So Shane O’Leary just published this post about youth in advertising – asking why Irish adland is so afraid to let us take on leadership roles. Kudos to Shane. Have a read of it there first. (I know, I know – nobody ever comes back when you link them off into the depths of the internet but whatever).
I’ve added my own thoughts below. (Cause LinkedIn wouldn’t let me type this much text into a
It seems to me the affliction of Irish ad agencies is the same ‘people, know your limits’ problem that afflicts Ireland as a whole. Two poignant examples from the web summit. First, the constant reference by speakers and politicians about making Ireland the ‘silicon valley’ of Ireland (it took an American at the main stage to ask ‘Why would you copy, when you could be better?‘. Secondly the overheard Irish comments of people saying the bloody thing had got ‘too big’ for the likes of us – perhaps it needed to be moved elsewhere? This lack of self confidence and authentic national modern identity can (I think) be seen touching all aspects of the modern Irish experience – politics included. So in the end we stand for nothing, but a vague imitation of our ‘betters’. Ireland must know her limits!
And through lack of modern identity, we end up with drivel like the Dublin Spire – a vaguely modern bleat of ‘Here we are. And sure, aren’t we modern now‘. The past at the bottom – some non-descriptive illusive celtics-swirleys, the future – a chrome vaguely phallic mass of nothingness pointing to nothing, that self-washes off anything that tries to stick to it.
What’s you point Rachel? Well, my point, I think, is that it appears post-recession Ireland doesn’t quite feel like a recovering country finding a new self confidence, but rather another layer has been added on to our already multi-layered national inferiority complex. And naturally, that lack of self confidence, trickles down into a lack of confidence at the one place where that inferiority complex isn’t visible – in our youth. And that’s scares me. I think Shane’s point about it in the advertising industry is true… but I suspect it’s true across many other industries.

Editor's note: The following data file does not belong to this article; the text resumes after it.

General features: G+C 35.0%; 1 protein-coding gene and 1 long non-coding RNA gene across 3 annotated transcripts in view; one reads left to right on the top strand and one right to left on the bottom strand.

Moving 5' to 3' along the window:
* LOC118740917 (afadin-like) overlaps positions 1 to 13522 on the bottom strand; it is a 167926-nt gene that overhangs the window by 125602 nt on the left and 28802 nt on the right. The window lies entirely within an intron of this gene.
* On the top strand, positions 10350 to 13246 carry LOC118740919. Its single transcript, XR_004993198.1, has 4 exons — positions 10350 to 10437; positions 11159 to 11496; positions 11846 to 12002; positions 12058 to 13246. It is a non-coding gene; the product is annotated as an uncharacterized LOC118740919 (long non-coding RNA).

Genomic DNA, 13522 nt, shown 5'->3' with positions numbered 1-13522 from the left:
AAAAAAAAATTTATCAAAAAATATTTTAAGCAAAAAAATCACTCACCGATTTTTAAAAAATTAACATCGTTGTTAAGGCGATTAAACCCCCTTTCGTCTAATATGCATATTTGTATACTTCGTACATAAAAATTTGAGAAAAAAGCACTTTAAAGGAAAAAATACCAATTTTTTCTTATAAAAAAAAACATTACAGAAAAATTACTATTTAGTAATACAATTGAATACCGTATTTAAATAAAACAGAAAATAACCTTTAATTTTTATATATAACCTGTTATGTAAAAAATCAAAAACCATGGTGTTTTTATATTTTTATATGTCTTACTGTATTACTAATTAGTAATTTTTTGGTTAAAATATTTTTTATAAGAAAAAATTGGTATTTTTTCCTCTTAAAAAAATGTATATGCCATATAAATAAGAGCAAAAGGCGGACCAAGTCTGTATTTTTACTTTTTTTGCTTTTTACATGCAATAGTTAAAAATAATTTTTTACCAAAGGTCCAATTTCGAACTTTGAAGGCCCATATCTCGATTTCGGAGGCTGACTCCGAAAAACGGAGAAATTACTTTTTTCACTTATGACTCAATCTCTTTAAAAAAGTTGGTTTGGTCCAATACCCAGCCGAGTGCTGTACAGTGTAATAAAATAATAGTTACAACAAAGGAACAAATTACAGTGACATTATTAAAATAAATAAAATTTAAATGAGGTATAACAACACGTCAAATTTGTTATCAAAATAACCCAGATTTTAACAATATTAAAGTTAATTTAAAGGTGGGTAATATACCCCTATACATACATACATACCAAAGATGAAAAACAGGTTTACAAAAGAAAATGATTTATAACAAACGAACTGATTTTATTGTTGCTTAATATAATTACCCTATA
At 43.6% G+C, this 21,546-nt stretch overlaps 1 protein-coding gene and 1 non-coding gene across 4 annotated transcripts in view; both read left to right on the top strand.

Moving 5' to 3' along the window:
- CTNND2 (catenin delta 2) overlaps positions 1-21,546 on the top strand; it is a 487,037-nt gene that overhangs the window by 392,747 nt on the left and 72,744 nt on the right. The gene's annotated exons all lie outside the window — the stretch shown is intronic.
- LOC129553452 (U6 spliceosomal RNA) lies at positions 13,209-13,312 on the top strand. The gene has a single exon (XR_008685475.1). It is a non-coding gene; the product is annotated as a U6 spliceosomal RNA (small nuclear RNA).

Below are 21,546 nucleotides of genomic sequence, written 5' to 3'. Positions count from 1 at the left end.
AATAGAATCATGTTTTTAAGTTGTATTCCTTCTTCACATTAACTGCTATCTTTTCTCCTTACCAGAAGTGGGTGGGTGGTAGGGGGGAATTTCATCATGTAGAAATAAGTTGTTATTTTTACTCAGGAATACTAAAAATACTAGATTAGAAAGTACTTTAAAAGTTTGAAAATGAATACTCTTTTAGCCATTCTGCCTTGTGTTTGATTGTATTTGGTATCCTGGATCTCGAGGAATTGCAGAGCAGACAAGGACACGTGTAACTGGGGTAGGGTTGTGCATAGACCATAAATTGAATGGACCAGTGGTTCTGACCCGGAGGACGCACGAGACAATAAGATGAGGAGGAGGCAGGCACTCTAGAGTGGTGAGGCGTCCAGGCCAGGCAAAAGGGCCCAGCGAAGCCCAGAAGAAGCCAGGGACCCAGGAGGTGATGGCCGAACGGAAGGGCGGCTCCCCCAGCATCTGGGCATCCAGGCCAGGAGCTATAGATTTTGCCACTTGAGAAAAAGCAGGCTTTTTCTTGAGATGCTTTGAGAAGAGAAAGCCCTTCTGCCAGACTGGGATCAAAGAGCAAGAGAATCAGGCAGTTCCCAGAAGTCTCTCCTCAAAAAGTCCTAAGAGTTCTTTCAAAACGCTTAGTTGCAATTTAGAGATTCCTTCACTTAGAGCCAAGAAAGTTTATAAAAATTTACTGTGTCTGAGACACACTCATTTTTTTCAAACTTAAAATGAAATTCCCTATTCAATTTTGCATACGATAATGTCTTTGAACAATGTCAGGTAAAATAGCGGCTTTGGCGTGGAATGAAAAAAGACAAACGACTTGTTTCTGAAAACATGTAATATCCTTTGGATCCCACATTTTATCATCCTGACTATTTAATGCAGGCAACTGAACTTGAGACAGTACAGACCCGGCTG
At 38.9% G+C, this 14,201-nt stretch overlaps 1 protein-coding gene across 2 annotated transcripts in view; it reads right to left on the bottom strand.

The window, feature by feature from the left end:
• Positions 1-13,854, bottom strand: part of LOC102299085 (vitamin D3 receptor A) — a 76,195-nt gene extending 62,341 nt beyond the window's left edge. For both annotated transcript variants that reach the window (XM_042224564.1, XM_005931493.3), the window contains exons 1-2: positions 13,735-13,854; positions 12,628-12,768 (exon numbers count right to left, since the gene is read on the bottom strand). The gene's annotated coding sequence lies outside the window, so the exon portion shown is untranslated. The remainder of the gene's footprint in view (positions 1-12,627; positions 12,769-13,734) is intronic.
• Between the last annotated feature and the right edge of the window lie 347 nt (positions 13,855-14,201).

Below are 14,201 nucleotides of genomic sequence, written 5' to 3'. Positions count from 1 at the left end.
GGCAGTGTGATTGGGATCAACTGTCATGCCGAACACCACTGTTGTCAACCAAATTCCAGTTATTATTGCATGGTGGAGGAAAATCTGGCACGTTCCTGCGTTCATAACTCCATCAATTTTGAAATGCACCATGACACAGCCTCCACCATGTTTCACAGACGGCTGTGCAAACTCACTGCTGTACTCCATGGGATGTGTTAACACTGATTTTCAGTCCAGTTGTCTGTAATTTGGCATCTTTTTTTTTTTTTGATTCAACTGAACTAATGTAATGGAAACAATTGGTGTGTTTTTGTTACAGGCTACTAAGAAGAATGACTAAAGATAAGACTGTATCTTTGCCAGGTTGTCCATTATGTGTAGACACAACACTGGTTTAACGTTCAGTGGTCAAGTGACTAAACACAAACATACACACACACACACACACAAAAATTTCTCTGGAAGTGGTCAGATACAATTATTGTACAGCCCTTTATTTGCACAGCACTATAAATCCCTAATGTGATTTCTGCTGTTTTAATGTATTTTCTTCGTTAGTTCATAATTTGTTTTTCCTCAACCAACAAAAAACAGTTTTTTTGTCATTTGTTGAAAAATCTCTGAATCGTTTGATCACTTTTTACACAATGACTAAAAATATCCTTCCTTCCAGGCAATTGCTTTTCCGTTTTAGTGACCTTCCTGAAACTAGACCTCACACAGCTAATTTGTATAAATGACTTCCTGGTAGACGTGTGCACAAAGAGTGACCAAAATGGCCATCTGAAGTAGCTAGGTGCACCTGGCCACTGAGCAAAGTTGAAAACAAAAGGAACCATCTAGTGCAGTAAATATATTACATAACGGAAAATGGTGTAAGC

Regarding agencies though….
What also scares me is the lack of continued interest in learning amongst some senior planners – e.g. that they can leave digital ‘to the kids’ after the ‘real strategy’ stuff is done – via ‘media’ or ‘creative’ routes rather than finding the right content solution full stop… and going from there. Planning is the sort of business you should have (as David Ogilvy originally pointed out) an unbridled interest in everything in order to find the right solution – be it a sexy new drink or a slight change to the thickness of a car tire. It takes a certain sort of individual.
Yet it seems to me only a select few who aren’t trying to wedge their foot in the door of an agency for the first time (thus needing a point of difference from the other grads), endeavour to actually continue to learn – particularly in new areas like digital. What makes it worse is that it makes senior staff and recruiters alike, unable to even spot the gaps in their business, in terms of what they should be looking for in new hires – or to inform themselves as to which new products/resources/software to invest in. I was actually told by a well known recruitment agency that “there is no cause for a planner in digital, or for anyone with a knowledge in data analysis… maybe in one of those big industries like New York or London” and that I should probably re-skill or ship the hell out. Had I considered a job in TV sales?!
God help any graduate that finds themselves at their door.
Also, planning decisions should be made through due diligence. Granted, everyone has their preferred methodology for ‘getting under the skin’ of the consumer and brand… but ‘googlin’ it’ and reading the top 5 results does NOT a robust methodology make. So perversely, while youth and digital are shunned, the basic tools leading the very digital revolution that’s born them (and the associated web-summity-esque buzz words), serve to undermine even the traditional planning role through their adoption and vague top-line use.
Digital is certainly the Wild West of almost all businesses now – and a lot of it is going to be learning through trial and error but agencies should endeavour to be the young hard working cow boys* leading the journey into the frontier, not the greasy snake oil salesmen. Cause in the end, whether we’re talking about the politics of an ad agency or of a whole country, I think it all comes down to a deep-seeded inferiority complex… a deep seeded fear of the unknown.
But true courage is being scared and saddlin’ up anyway.
*And cow girls (‘cow people’ just sounded weird).